I’ve been really enjoying working with The Conservation Volunteers on their social media content and was delighted to be invited to prepare and delivery a workshop on beginner’s social media skills, focusing on Facebook and Twitter.
The workshop was part of TCV’s ongoing People’s Health Trust‘s HealthStrong CIC funded project in Blackbird Leys, Oxfordshire. The People’s Health Trust believes in a society without health inequalities. They are working to ensure that where people live does not unfairly reduce the length of their life, or the quality of their health.
But how does using Facebook and Twitter help reduce health inequalities? The UK Government’s Digital Inclusion Strategy (updated December 2014) believes that reducing digital exclusion can help address many wider equality, social, health and well being issues such as isolation. 81% of people, over 55, say being online makes them feel part of modern society and less lonely.
I was asked to deliver a workshop focusing on social media skills for beginners, to help people to start to interact online. It seemed sensible to focus on Facebook and Twitter. These two social media platforms are currently the UK’s most popular – Facebook is predominately used for informal contact between family and friends and Twitter is great for following news as it breaks, live events and having real-time conversations.
The most interesting thing I gained from this first workshop was talking to the participants about why they wanted to use social media and what concerned them about using it. Most people wanted keep in contact with people, but they also really wanted to use social media more effectively for promoting local causes or businesses. However, nearly all the participants were very concerned about online privacy and this was the main reason why they didn’t use social media as much as they wanted to.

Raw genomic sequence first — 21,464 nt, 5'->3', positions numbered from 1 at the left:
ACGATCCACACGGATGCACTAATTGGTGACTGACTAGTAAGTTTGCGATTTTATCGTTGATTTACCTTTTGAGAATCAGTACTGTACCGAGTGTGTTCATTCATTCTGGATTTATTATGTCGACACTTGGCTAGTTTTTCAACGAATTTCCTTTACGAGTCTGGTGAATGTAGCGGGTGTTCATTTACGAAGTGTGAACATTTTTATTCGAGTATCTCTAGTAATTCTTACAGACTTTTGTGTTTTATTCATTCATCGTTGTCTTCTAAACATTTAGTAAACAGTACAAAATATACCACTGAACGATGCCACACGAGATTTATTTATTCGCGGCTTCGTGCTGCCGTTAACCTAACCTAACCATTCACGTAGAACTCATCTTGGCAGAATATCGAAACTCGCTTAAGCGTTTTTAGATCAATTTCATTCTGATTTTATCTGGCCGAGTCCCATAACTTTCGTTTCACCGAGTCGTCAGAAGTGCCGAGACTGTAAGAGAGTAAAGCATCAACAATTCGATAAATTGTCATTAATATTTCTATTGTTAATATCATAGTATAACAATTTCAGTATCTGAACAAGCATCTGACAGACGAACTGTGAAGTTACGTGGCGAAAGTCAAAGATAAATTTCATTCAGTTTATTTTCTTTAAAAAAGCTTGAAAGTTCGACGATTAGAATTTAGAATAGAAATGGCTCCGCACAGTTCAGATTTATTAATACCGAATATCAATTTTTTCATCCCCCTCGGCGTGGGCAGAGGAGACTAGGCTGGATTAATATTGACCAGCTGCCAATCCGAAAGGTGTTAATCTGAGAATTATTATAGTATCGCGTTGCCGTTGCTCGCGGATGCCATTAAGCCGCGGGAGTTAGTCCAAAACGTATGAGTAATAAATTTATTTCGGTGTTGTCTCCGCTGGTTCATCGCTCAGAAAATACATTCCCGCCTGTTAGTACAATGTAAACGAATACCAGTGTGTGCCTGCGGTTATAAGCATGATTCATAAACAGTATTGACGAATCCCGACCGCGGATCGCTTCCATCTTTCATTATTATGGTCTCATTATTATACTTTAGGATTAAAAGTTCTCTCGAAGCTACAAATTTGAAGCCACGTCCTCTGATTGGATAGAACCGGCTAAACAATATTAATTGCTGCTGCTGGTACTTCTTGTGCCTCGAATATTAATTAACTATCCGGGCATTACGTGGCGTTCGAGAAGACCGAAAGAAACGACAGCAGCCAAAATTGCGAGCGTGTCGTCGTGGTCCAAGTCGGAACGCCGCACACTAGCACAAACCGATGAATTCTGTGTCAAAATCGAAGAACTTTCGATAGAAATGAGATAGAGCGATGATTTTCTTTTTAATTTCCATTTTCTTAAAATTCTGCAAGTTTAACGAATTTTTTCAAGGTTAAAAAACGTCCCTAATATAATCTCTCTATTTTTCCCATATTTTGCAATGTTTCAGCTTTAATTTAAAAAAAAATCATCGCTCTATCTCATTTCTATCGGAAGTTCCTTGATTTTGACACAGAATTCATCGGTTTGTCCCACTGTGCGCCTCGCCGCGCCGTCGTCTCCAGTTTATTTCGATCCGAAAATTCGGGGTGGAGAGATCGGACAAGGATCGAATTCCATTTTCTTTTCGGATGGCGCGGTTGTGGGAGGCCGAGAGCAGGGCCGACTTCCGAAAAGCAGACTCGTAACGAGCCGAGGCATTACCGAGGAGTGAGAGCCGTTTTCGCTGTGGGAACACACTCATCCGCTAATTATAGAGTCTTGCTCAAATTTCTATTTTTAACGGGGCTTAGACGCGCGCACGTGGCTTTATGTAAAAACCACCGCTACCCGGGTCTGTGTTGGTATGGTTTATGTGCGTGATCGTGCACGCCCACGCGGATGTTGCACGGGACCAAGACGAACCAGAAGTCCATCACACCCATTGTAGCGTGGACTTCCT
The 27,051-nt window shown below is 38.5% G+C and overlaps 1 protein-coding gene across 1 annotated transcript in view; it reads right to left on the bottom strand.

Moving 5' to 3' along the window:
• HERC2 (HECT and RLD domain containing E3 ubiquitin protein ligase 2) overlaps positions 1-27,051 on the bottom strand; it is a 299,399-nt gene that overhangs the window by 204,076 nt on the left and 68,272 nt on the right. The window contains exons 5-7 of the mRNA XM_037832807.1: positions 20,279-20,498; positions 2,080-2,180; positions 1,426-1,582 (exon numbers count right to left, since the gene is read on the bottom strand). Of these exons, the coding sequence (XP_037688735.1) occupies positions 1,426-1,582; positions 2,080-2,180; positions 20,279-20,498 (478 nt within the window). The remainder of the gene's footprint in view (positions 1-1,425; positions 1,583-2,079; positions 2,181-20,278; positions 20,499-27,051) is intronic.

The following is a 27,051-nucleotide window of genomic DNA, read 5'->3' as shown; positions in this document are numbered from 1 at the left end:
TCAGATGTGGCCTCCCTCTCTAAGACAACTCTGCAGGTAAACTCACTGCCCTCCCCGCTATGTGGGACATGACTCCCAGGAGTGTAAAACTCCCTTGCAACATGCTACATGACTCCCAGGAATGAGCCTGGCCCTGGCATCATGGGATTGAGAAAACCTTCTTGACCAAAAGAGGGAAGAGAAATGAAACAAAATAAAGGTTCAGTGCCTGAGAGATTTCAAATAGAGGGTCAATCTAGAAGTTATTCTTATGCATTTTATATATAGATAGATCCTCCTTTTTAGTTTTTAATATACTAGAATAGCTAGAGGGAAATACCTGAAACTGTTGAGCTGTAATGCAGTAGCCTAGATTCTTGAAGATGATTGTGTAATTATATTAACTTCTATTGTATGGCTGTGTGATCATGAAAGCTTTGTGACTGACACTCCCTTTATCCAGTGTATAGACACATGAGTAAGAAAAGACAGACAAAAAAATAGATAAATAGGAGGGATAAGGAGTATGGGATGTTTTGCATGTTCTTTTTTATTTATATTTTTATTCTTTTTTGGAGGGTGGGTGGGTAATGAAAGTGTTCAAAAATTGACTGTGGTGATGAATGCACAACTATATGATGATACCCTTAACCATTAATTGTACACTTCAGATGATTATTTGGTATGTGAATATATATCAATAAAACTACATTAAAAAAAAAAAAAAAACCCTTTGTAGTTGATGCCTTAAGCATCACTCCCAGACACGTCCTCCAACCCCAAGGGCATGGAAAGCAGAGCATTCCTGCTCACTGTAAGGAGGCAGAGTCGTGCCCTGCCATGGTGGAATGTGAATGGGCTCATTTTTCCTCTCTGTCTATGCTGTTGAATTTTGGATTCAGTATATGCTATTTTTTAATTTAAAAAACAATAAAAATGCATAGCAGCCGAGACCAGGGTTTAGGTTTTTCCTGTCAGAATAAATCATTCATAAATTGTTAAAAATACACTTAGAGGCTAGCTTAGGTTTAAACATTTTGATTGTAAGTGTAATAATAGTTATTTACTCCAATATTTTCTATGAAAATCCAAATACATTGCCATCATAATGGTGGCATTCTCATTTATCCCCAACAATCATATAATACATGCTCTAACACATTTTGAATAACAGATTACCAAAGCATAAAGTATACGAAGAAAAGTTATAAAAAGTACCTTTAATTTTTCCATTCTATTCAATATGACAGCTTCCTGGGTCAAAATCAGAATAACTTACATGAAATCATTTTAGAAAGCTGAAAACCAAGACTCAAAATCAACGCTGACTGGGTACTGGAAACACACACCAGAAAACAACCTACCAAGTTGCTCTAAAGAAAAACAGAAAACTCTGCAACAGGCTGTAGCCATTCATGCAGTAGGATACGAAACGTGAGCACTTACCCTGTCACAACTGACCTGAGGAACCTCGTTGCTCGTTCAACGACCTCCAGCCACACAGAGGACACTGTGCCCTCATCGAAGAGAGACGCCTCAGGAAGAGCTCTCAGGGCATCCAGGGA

The first workshop took place in the well appointed computer room in the Blackbird Leys Community Centre, which meant the workshop format could alternate between PowerPoint presentation (participants were invited to ask questions at any time) and letting people put what they had just learned in to practice.
The content of the course was written to all have relevant local content and I thought it was particularly important to signpost participants to where they could find more help getting online in their local area.
I certainly learned a lot from writing the workshop material and enjoyed my first experience of running a training course of this kinds. I hope the participants felt the same.
The content I am helping write for The Conservation Volunteers can be found on their Berkshire Facebook page and on their Berkshire Twitter account. A version of this blog post was originally published on rachstevens.com.